Much of my life has been about the fight against sexual abuse, first on a personal level, and then as an advocate for those who have been touched by its profound misery. My advocacy has taken many forms but is mostly based on doing what sexual abusers hate the most. I talk about it because I have learned that doing so is the most immediate and effective way to unempower abusers. We do hear a lot more about it these days in the press but it is unclear as to whether that translates to victims feeling more empowered to tell. And you can't help but wonder whether we just hear more about it these days and it has always been lurking under the surface of society or if it just happens a lot more these days than in the past.
A recent study about Normalizing Sexual Violence found that young girls believe they have to "take" the sexual harassment they face every day in the halls of their schools based on the "boys will be boys" theory. Even other girls don't support those who may choose to "tell" about unwanted sexually based contact because of the social consequences. So if we believe that our sexual abuse and violence problem is systemic in our culture, this study would suggest that we are just digging in and getting more entrenched in the attitude of acceptance of sexual victimization of women.
My own experience informs my opinion about the impact of certain cultures on the likelihood that sexual abuse and violence will thrive. I was raised as a Catholic military brat. The fighter pilot mentality was recently on display in the case of Captain Gregory McWherter who was relieved of his duties based on accusations of tolerating sexual harassment and promoting a sexually charged work environment while in charge of the Navy Blue Angels acrobatic flight team.
And then there is the case of Brigadier General Bryan Roberts who met with a female member of Congress and shortly thereafter wrote e-mails to two other generals about how "smoking hot" she was and how he was sorry for the delay in his response but was busy masturbating multiple times after their meeting. One of the generals responded with a demand for proof of her hotness.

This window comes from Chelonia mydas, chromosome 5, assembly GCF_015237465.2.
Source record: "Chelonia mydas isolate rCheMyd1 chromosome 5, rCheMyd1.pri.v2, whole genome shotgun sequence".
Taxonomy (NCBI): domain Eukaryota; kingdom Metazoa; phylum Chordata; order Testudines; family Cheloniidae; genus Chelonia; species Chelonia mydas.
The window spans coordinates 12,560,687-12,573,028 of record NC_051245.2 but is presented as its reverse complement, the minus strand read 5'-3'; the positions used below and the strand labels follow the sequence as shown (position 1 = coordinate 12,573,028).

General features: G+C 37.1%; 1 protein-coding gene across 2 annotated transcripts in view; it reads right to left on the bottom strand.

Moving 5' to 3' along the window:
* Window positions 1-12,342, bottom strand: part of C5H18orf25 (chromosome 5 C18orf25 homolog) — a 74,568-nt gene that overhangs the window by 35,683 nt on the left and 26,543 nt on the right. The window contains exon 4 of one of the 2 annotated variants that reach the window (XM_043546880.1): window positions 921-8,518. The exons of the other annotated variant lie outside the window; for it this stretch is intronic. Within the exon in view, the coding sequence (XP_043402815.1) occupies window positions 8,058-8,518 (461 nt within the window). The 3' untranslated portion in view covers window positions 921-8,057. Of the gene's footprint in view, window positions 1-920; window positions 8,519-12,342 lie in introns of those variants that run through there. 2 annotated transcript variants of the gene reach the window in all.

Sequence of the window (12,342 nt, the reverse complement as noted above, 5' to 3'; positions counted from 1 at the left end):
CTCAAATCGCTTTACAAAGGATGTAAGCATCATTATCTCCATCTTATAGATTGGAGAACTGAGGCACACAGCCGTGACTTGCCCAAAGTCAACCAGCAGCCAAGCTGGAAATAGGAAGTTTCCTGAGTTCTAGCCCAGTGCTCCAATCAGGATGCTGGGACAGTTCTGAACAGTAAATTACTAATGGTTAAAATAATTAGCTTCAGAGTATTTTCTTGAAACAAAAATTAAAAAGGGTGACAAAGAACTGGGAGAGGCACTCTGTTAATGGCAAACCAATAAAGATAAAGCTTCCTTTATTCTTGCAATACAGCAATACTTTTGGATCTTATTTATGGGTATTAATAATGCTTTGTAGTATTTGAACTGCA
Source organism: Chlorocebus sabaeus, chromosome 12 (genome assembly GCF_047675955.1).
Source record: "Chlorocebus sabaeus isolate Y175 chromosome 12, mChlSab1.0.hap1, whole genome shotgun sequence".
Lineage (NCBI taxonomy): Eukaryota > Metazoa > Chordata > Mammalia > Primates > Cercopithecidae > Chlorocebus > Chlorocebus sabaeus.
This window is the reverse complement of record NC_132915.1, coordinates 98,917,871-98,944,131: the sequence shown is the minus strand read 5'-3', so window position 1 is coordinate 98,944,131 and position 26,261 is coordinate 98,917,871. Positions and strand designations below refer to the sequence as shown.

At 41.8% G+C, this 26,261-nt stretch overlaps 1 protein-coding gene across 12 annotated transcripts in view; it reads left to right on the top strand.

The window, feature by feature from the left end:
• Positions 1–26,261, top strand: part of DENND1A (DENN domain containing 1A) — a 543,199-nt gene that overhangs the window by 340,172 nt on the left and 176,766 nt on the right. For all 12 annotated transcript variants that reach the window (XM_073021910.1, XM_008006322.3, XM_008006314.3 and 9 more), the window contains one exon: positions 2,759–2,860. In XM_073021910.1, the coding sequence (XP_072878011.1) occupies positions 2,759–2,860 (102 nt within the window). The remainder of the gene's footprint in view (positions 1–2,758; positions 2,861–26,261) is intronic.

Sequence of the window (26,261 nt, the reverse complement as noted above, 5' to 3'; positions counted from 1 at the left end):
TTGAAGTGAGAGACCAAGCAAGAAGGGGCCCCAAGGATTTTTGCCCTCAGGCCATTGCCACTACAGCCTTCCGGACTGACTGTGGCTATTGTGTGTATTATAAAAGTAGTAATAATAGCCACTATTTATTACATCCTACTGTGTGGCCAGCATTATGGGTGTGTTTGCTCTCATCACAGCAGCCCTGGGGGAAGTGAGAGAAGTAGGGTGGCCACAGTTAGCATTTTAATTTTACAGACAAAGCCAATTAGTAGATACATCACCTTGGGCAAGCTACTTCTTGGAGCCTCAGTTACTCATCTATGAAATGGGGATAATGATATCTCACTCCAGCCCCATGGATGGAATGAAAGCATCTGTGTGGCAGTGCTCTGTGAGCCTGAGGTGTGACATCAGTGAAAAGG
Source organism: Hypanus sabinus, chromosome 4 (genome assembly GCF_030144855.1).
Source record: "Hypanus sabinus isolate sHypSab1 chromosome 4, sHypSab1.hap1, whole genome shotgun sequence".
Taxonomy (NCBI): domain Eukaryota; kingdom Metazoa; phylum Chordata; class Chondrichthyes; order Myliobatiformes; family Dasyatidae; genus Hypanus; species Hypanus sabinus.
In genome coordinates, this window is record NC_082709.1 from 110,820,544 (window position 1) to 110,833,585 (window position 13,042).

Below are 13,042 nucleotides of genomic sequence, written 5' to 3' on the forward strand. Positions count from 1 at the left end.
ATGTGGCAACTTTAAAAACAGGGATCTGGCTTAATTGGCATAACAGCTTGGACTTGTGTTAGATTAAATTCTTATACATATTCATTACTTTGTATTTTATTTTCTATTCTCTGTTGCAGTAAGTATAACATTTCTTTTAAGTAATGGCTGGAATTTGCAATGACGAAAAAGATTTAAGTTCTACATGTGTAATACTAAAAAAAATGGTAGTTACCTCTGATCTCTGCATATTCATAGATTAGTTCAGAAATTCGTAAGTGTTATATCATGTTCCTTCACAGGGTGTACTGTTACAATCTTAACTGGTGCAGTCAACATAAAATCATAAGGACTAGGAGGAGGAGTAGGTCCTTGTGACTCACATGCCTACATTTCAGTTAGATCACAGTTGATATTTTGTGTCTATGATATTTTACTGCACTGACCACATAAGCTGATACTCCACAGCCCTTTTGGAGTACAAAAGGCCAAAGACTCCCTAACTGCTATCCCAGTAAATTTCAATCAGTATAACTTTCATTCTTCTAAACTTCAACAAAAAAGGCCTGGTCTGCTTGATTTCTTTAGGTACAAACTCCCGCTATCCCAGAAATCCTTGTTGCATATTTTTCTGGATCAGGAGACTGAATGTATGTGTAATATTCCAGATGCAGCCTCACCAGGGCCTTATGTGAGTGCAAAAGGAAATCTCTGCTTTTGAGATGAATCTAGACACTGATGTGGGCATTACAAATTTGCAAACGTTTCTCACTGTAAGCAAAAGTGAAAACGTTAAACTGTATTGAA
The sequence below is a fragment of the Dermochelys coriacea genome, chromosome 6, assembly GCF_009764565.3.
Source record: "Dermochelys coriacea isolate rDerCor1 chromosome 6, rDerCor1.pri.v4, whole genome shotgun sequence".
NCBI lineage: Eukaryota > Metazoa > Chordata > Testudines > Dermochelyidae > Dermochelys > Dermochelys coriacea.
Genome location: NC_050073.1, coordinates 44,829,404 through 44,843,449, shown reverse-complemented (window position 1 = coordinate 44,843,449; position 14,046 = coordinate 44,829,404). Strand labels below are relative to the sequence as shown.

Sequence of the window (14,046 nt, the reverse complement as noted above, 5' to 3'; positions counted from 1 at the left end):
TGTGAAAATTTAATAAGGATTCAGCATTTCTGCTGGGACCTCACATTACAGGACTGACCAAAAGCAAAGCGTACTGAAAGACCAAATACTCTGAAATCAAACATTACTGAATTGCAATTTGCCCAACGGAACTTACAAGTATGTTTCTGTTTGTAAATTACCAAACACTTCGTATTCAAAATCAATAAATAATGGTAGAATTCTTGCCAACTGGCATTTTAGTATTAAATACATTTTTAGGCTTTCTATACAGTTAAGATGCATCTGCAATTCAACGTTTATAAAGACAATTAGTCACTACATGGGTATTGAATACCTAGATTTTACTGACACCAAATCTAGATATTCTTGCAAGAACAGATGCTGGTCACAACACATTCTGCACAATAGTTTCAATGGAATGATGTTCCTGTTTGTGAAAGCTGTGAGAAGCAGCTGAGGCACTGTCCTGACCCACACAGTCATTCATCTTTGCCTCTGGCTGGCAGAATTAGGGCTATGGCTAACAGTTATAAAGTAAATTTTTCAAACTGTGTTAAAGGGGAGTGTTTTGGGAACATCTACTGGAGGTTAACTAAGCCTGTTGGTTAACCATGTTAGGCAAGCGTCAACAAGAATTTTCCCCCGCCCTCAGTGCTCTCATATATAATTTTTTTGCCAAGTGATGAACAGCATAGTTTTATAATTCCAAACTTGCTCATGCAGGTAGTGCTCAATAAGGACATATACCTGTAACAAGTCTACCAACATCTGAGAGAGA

And now we are facing the consequences of women in the military serving in mostly male units and the growing numbers of cases of sexual harassment and assault, many that were never reported and mishandled. Years ago I wondered silently to myself why no one seemed to understand that this was going to be the consequences of equality in the military. Having been raised on bases all over the world, and remembering the lessons I was taught, this was absolutely and tragically foreseeable.
And not much needs to be said about growing up Catholic and where that ultimately led. The Catholic priest from our neighborhood parish who christened my younger son is now in exile in Ireland avoiding prosecution for sexual abuse. My hero is my uncle, a hard core Irish Catholic union leader from Boston who, upon learning of what the Catholic priests had been up to, refused to put another dollar in the collection plate to help pay for their legal defense. He stood up for the kids.
Heck, I know you probably won't read the links provided in this blog. So if you don't have time, or don't have the interest, maybe you will get the point anyway. Sexual harassment and violence against women in the workplace, in the military, on the street and in the home is one of the most important issues of our time. And even those who know me will probably say under their breath, "there she goes writing about rape and sexual abuse again." It's bad enough that we live in times such as these and that sometimes it feels like my entire gender is under siege around the globe. And then we hear that our little girls think it is normal behavior and don't want the repercussions of reporting it. That was what made this day different for me. And brought me back to the blog. So I guess the least of my problems is that people get tired of me talking and writing about this. What should I do? Stay silent? What should we do?